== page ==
PBM/BE Wiser Ducati

Motorcycle News (UK) - - Sport - BYRNE

While Shakey Byrne strug­gled with his Ducati Pani­gale at Carta­gena, most of his key cham­pi­onship ri­vals de­clared they had made good progress dur­ing the four day test. Fastest man on track at Carta­gena, Luke Mossey, was also rid­ing a new ZX-10R in Qu­at­tro Plant liv­ery but his

ap­proach was en­tirely


“We rode the new Kawasaki for the first time at Alme­ria last Mon­day and it

does feel very sim­i­lar to last year’s bike, ev­ery­thing just feels a lit­tle bit bet­ter,” the 23-year-old said after top­ping the lap times every day.

“We made some changes and have had a blind­ing week. Bike rac­ing is more in your head than any­thing and if you are a con­fi­dent rider you are go­ing to go into the cham­pi­onship feel­ing good.

“I am feel­ing com­fort­able with the bike and this is def­i­nitely a con­fi­dence boost for us so bring on round one!”

The win­ner of the last BSB race in 2015, Michael Laverty was so happy with the set up of his Tyco BMW that the team packed up early on Sun­day.

“We have achieved a lot over the last few days,” the North­ern Ir­ish­man smiled.

“We strug­gled on day one with edge grip but we tried some chas­sis set­tings and fixed that. I didn’t quite hang it out and get the re­ally fast one-off lap but my con­sis­tent pace over six or seven laps was stronger than any­one else and that’s what we have got to be hap­pi­est with.”

After a year of rac­ing and


de­vel­op­ing the S1000RR the Tyco squad’s ap­proach at Carta­gena was more about de­tail than mak­ing some of the ma­jor changes the Ducati and Kawasaki squads were faced with.

“We have made the bike a lot more user friendly around here,” Laverty ex­plained.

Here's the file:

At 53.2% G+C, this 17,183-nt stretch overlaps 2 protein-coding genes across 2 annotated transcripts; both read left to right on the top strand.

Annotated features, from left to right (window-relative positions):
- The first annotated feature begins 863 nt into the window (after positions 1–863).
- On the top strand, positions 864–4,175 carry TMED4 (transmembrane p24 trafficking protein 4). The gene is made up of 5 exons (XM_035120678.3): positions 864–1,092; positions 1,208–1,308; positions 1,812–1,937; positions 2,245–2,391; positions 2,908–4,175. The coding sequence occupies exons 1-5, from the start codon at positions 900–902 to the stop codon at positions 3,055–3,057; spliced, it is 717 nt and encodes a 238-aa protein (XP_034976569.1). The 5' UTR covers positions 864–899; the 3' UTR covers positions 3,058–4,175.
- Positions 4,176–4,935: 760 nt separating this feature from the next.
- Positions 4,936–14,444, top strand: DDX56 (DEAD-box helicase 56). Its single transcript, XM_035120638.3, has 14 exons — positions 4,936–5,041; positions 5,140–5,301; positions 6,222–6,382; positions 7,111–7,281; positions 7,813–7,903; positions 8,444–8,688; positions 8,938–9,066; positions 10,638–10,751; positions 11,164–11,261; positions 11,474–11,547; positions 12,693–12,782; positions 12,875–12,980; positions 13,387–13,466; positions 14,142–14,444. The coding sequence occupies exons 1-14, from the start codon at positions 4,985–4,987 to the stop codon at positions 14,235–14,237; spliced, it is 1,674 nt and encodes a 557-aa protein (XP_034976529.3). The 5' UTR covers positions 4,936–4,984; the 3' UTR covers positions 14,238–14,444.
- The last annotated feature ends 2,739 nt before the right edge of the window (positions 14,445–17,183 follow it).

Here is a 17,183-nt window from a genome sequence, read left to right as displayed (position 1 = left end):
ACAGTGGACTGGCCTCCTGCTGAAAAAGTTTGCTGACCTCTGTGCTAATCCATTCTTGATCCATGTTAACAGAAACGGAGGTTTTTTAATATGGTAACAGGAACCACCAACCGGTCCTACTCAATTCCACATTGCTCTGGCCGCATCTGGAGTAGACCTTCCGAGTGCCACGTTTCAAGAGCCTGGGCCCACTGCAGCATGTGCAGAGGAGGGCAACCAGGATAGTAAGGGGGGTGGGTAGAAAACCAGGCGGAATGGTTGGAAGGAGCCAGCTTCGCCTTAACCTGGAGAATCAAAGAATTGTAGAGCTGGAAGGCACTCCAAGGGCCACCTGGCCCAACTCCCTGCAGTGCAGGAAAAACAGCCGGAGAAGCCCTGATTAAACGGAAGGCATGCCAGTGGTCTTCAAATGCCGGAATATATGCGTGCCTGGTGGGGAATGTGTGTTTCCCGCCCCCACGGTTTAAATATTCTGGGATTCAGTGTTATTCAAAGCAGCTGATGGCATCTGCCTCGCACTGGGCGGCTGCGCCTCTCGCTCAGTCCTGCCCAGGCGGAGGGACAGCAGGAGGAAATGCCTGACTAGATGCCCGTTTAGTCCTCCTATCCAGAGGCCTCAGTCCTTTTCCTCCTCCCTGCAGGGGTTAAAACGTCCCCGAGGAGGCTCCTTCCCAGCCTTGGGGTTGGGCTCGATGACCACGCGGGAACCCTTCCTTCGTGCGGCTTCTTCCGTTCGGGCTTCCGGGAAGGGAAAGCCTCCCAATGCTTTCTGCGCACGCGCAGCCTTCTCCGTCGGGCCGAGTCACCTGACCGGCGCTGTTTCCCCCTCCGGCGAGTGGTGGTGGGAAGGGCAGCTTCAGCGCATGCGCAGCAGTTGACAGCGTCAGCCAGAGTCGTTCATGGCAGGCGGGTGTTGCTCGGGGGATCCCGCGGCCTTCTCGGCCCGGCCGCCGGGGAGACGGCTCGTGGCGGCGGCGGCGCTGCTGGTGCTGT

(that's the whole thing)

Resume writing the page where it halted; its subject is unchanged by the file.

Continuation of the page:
“It is a tight lit­tle track so on a su­per­bike with no elec­tron­ics you have to have some­thing that you can pre­dict what it will do. Last year it was a bit of an an­i­mal but we have the power de­liv­ery re­ally smooth and the chas­sis re­acts good so I am leav­ing here re­ally sat­is­fied.”

It was a sat­is­fac­tion shared by his team-mate, Chris­tian Id­don who posted a 1 min 33.8 sec, just a tenth slower than Laverty.

“I al­ways take a long time to get go­ing after a win­ter break so the first cou­ple of days for me were more about prac­tis­ing than test­ing,” the 31-year- old said.

“I am in a lucky po­si­tion be­cause the bike is al­ready in a good place, both rid­ers were in the Show­down last year and I’ve got an ex­cel­lent rider on the other side of the garage.”

John Hop­kins was per­haps the hap­pi­est man of all leav­ing Spain on Sun­day evening.

The epayme Yamaha rider has fallen in love with the R1 and he is con­fi­dent he can em­u­late Josh Brookes’s 2015 per­for­mance and lift the cham­pi­onship on the Ja­panese su­per­bike.

“I’ve got a grin from ear to ear!” Hop­kins beamed after post­ing the sev­enth fastest time of the week.

“It isn’t a pri­or­ity for us to go out and set a blis­ter­ing lap but I have rid­den around a lot of top rid­ers.”

‘We made some changes and have had a blind­ing


Sam Lowes showed in Jerez last week just why Jo­hann Zarco and Alex Rins have marked the Bri­tish rider down as a se­ri­ous ti­tle chal­lenger in this year’s Moto2 cham­pi­onship.